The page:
On Cyndi Lauper Trying To Sabotage “We Are The World”:
There’s a small anecdote in your memoir about how the rock musicians who’d been asked to sing on “We Are the World” were griping about the song. Is there more to that story?
It wasn’t the rockers. It was Cyndi Lauper. She had a manager come over to me and say, “The rockers don’t like the song.” I know how that shit works. We went to see Springsteen, Hall & Oates, Billy Joel, and all those cats and they said, “We love the song.” So I said [to Lauper], “Okay, you can just get your shit over with and leave.” And she was fucking up every take because her necklace or bracelet was rattling in the microphone. It was just her that had a problem.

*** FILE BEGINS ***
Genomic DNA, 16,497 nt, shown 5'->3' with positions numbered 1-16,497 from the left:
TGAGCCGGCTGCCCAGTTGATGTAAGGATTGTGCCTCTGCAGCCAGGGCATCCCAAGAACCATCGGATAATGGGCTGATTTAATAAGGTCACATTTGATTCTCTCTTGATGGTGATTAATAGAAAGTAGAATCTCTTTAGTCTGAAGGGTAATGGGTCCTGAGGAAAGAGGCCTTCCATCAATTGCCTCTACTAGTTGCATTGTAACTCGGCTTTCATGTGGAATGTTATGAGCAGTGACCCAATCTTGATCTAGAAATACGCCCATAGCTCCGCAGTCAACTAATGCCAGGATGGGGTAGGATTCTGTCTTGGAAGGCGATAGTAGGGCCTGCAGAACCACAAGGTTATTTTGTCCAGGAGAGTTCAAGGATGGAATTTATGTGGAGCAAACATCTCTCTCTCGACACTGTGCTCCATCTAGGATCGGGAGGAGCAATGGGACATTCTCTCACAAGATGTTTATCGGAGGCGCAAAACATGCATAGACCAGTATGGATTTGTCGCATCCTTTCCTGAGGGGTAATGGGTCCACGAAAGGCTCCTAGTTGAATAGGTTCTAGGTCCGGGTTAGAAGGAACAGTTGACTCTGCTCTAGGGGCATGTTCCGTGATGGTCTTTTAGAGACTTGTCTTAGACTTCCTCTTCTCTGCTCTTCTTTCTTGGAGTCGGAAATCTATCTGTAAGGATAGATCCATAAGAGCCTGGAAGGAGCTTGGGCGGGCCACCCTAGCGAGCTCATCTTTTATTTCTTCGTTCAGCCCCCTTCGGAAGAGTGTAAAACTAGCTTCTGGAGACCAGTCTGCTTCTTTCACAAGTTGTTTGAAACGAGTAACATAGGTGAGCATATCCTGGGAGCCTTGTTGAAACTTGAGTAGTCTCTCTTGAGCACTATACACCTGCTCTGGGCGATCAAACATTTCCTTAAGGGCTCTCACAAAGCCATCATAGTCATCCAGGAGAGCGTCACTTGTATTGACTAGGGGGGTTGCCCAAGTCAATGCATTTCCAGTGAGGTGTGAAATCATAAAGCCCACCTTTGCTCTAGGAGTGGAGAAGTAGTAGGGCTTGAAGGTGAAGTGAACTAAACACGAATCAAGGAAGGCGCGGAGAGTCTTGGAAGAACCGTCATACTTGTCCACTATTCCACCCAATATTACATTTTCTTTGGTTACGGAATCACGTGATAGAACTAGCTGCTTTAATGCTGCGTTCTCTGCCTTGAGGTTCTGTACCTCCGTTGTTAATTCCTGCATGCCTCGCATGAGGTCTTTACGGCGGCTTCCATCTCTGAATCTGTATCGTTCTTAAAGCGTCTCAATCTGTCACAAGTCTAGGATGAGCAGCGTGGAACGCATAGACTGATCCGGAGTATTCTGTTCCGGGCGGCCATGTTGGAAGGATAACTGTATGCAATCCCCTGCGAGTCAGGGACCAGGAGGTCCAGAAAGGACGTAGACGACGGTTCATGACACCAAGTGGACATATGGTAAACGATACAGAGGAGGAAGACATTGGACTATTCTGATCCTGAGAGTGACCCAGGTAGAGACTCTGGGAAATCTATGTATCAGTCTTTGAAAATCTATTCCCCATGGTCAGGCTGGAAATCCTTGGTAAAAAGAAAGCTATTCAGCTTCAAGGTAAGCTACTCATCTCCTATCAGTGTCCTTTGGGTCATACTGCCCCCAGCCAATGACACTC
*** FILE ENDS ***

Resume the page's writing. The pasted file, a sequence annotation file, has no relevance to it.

On The Beatles Being The WORST Musicians He’d Ever Heard:
What were your first impressions of the Beatles?
That they were the worst musicians in the world. They were no-playing motherfuckers. Paul was the worst bass player I ever heard. And Ringo? Don’t even talk about it. I remember once we were in the studio with George Martin, and RingoJones arranged a version of “Love Is a Many-Splendored Thing” for Starr’s 1970 solo debut album Sentimental Journey, which was produced by the Beatles’ frequent collaborator George Martin. The song, and album, are more than a bit gloopy. had taken three hours for a four-bar thing he was trying to fix on a song. He couldn’t get it. We said, “Mate, why don’t you get some lager and lime, some shepherd’s pie, and take an hour-and-a-half and relax a little bit.” So he did, and we called Ronnie Verrell, a jazz drummer. Ronnie came in for 15 minutes and tore it up. Ringo comes back and says, “George, can you play it back for me one more time?” So George did, and Ringo says, “That didn’t sound so bad.” And I said, “Yeah, motherfucker because it ain’t you.” Great guy, though.
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